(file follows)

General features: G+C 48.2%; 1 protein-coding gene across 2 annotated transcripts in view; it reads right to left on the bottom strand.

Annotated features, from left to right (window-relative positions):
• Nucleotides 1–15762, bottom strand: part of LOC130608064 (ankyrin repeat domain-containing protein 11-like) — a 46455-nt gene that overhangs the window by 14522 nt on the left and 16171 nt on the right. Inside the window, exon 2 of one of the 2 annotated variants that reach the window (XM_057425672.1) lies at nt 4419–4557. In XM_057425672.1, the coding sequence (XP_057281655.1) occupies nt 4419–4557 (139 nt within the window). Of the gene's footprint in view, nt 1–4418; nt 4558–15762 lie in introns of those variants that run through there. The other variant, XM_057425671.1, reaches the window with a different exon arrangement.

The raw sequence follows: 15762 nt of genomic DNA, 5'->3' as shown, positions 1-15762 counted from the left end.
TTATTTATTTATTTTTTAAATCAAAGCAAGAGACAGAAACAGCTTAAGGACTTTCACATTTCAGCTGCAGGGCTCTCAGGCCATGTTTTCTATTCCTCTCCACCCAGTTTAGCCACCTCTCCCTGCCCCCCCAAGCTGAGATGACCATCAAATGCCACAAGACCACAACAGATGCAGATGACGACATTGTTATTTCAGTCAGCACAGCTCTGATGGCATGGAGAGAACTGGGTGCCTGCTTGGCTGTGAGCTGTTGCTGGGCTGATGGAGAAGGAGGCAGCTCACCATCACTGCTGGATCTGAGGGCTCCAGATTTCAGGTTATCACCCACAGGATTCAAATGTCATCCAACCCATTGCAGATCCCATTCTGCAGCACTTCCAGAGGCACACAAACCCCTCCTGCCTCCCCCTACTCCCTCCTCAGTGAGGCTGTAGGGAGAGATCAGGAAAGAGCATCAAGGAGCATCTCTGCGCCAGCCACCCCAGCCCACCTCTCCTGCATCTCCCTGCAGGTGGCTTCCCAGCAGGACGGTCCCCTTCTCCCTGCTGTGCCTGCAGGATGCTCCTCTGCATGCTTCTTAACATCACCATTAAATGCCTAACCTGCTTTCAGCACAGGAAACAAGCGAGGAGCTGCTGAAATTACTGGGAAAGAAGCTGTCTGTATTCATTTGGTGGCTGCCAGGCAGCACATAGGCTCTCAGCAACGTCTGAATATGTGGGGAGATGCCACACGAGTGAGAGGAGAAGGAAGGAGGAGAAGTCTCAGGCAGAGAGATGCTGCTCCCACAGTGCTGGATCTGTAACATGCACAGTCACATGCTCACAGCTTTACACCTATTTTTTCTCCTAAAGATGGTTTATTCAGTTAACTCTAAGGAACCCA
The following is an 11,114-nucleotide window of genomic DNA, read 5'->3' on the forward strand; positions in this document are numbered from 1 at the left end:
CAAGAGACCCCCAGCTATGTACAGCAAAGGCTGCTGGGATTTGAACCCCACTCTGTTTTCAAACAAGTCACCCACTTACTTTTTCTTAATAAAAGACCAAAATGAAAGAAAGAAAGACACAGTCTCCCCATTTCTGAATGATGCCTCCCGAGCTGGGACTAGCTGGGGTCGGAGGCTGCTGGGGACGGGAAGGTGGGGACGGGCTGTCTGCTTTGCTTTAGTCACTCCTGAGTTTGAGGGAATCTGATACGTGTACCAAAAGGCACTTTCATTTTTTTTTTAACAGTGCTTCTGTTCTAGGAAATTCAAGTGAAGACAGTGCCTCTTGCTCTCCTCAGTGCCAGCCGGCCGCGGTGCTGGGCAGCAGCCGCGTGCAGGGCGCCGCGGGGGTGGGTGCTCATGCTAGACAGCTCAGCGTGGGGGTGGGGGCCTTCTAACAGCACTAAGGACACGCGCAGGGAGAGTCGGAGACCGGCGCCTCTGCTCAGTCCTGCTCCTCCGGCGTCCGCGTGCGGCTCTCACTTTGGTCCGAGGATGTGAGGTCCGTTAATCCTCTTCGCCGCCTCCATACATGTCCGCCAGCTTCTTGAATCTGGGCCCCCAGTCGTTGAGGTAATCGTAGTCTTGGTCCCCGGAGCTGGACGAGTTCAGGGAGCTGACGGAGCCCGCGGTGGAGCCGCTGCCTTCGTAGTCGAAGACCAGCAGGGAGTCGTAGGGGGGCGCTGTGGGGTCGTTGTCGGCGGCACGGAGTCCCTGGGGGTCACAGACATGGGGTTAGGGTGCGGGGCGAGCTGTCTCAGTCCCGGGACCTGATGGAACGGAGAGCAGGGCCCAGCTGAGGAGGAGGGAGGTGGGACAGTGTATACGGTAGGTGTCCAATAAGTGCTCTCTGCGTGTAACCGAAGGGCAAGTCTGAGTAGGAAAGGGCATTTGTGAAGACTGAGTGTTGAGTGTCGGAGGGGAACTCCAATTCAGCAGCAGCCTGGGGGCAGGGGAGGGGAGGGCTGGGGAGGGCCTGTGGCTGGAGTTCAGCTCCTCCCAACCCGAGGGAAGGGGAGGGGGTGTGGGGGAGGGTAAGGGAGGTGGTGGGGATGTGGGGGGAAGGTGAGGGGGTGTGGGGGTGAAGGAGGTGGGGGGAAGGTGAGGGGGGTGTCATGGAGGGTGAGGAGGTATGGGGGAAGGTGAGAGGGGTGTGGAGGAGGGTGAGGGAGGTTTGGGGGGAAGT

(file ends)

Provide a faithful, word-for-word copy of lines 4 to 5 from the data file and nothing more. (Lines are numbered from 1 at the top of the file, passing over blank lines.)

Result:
The raw sequence follows: 15762 nt of genomic DNA, 5'->3' as shown, positions 1-15762 counted from the left end.
TTATTTATTTATTTTTTAAATCAAAGCAAGAGACAGAAACAGCTTAAGGACTTTCACATTTCAGCTGCAGGGCTCTCAGGCCATGTTTTCTATTCCTCTCCACCCAGTTTAGCCACCTCTCCCTGCCCCCCCAAGCTGAGATGACCATCAAATGCCACAAGACCACAACAGATGCAGATGACGACATTGTTATTTCAGTCAGCACAGCTCTGATGGCATGGAGAGAACTGGGTGCCTGCTTGGCTGTGAGCTGTTGCTGGGCTGATGGAGAAGGAGGCAGCTCACCATCACTGCTGGATCTGAGGGCTCCAGATTTCAGGTTATCACCCACAGGATTCAAATGTCATCCAACCCATTGCAGATCCCATTCTGCAGCACTTCCAGAGGCACACAAACCCCTCCTGCCTCCCCCTACTCCCTCCTCAGTGAGGCTGTAGGGAGAGATCAGGAAAGAGCATCAAGGAGCATCTCTGCGCCAGCCACCCCAGCCCACCTCTCCTGCATCTCCCTGCAGGTGGCTTCCCAGCAGGACGGTCCCCTTCTCCCTGCTGTGCCTGCAGGATGCTCCTCTGCATGCTTCTTAACATCACCATTAAATGCCTAACCTGCTTTCAGCACAGGAAACAAGCGAGGAGCTGCTGAAATTACTGGGAAAGAAGCTGTCTGTATTCATTTGGTGGCTGCCAGGCAGCACATAGGCTCTCAGCAACGTCTGAATATGTGGGGAGATGCCACACGAGTGAGAGGAGAAGGAAGGAGGAGAAGTCTCAGGCAGAGAGATGCTGCTCCCACAGTGCTGGATCTGTAACATGCACAGTCACATGCTCACAGCTTTACACCTATTTTTTCTCCTAAAGATGGTTTATTCAGTTAACTCTAAGGAACCCA